Will the real John Garcia please stand up

“There seems to be a lot of us out there”

You have heard the phrase, “Will the real John Garcia please stand up.” These four Garcias have been doing that for decades. They are happy to have the name and proud that their names represent family, culture and knowing that their name will carry on for generations to come.


If you have a common name, you know how it goes – you’re sitting in a crowded room, and you hear someone call out your name.

“Hey! John Garcia!”

“Yes?” you answer – along with one or maybe even two others.

For four men named John Garcia, who recently enjoyed a gathering in Kansas City, it’s a problem as common as the name with which they were born. Don’t mistake them for someone named Juan, they caution – they were born John, the Americanized version.

According to behindthename.com, ‘John,’ meaning ‘to be gracious,’ appears in the Bible as the character John the Baptist, “considered to be the forerunner of Jesus,” as well as the apostle John. The name exploded in popularity throughout Europe starting in the 13th century, maintaining its popularity around the world until the 20th century. In the United States, it was the most popular name for boys until 1923. According to the same website, the surname ‘Garcia’ is the most common last name in Spain, and it is the second most common last name in Mexico. In the past 20 years, ‘Garcia’ has ranked among the top 10 most common last names in the U.S.

John Nicholas Garcia of Kansas City welcomed his cousin, John Garcia of Riverside, CA, to town, where they and two others sat down with KC Hispanic News to talk about their names.

Johnny Nick and Nicholas CA are three months apart in age, and both say they are happy to spend time together.

“Our fathers were brothers,” says Johnny Nick, who calls his last name ‘the Mexican version of Smith.’ “We were never around each other very much.”

Nicholas KC says he has enjoyed introducing his cousin around town.

“I find it funny. In my community, I’m well known. When I play basketball, I’m known as Johnny Nick. My cousin (has been saying), ‘Man, everywhere you go, you know somebody.’ That’s what I like about it -- being able to introduce myself as John Garcia.”

Nicholas CA says he’s enjoyed his trip so far, and that he‘s seen lots of what Kansas City has to offer.

“I’m having a blast,” he says. “It’s such a good time, to be here in Kansas City. … I like to see the expressions on people’s faces when we tell them our names.”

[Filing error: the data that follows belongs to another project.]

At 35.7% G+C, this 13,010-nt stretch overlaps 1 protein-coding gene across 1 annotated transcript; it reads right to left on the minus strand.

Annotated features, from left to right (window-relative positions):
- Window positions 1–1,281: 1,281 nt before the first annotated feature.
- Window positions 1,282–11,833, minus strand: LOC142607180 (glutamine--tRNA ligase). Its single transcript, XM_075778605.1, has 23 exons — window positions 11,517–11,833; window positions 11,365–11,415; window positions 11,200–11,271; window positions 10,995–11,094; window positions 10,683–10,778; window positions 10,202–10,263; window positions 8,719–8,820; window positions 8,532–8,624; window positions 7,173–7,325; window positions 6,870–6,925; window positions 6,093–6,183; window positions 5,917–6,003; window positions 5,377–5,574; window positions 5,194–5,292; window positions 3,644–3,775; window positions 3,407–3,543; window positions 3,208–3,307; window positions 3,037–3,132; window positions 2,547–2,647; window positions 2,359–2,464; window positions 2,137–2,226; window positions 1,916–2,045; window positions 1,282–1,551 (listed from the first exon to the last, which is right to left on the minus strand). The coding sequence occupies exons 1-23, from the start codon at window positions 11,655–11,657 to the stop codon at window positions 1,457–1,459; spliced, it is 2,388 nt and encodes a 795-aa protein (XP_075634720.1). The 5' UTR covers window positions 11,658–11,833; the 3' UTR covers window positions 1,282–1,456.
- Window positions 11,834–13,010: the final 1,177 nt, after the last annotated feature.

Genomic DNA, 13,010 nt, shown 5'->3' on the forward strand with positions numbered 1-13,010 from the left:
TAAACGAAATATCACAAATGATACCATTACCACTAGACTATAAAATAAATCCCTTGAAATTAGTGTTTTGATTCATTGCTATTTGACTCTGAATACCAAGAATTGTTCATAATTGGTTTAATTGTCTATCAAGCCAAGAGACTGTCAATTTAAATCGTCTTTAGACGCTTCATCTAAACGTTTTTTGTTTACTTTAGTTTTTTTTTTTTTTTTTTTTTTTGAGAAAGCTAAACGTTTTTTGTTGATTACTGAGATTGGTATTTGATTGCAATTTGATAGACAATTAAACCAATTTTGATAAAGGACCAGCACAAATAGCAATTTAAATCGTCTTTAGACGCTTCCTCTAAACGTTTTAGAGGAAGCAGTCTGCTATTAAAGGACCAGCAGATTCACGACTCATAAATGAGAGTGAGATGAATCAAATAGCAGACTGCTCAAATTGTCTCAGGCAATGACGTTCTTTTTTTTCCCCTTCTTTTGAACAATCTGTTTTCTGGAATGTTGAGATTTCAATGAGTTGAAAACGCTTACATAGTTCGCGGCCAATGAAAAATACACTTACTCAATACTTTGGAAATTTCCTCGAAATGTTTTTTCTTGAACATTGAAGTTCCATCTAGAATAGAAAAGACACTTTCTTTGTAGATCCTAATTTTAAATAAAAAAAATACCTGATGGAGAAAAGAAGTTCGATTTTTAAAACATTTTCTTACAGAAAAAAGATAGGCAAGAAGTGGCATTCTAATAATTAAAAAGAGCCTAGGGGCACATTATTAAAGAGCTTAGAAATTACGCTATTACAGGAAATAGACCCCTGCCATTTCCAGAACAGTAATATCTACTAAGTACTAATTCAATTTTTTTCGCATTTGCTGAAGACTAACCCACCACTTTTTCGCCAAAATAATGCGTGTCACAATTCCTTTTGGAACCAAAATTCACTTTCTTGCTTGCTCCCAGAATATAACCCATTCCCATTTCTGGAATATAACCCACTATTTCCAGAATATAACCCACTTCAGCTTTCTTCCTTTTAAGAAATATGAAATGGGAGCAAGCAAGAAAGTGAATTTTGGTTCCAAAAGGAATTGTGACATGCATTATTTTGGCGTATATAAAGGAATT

Johnny Nick’s son is also John Garcia – though the younger Garcia goes by ‘Porge’ to his family.

“His grandpa named him after Ed Sullivan’s mascot, who was a mouse – he had big ears,” Johnny Nick explains.

Porge says that most people simply call him by his nickname.

“Everybody knows my dad. He’s the first one they attach me to. They’re like, ‘Is he the t-shirt guy?’”

Porge says, referring to the t-shirts that proudly announces his name. “Growing up, everybody knows me as Porge. Some people don’t even know my name is John to begin with.” Porge says that when he meets someone new, they “always try to connect the dots” to determine exactly which John Garcia they’ve met.

“People will try to connect the dots. ‘Which John Garcia are you? There’s one who lived on Bellevue, one on Madison…’” he laughs. “It’s a common name, but each one of us has our own qualities.”

John F. Garcia – the F. stands for Frederick – lives in North Kansas City, and though he is unrelated to the other three John Garcias, he says his name has caused some confusion throughout his life.

“I’ve run into many John Garcias in my lifetime. There was a girl who worked at a bank, and she came to inform me that my dad had passed, but I said, ‘Wrong John Garcia.’ … We worked at a different bank, but she thought it was me,” Frederick recalls. “She said she was so sorry, and I thanked her for coming.”

Frederick named his late son ‘John Paul Garcia,’ in part because he says he was a big fan of The Beatles.

“People were saying, ‘All you need are two more sons – George and Ringo,’” he jokes.

Though his son died in 2010, Frederick says his grandson carries the name ‘John Paul Garcia,’ too, much to his grandfather’s delight.

Porge says that although their name can create confusion, he and his family members still have fun with it.

“Although your name is really popular, it helps break the ice,” he says. “It’s really cool.”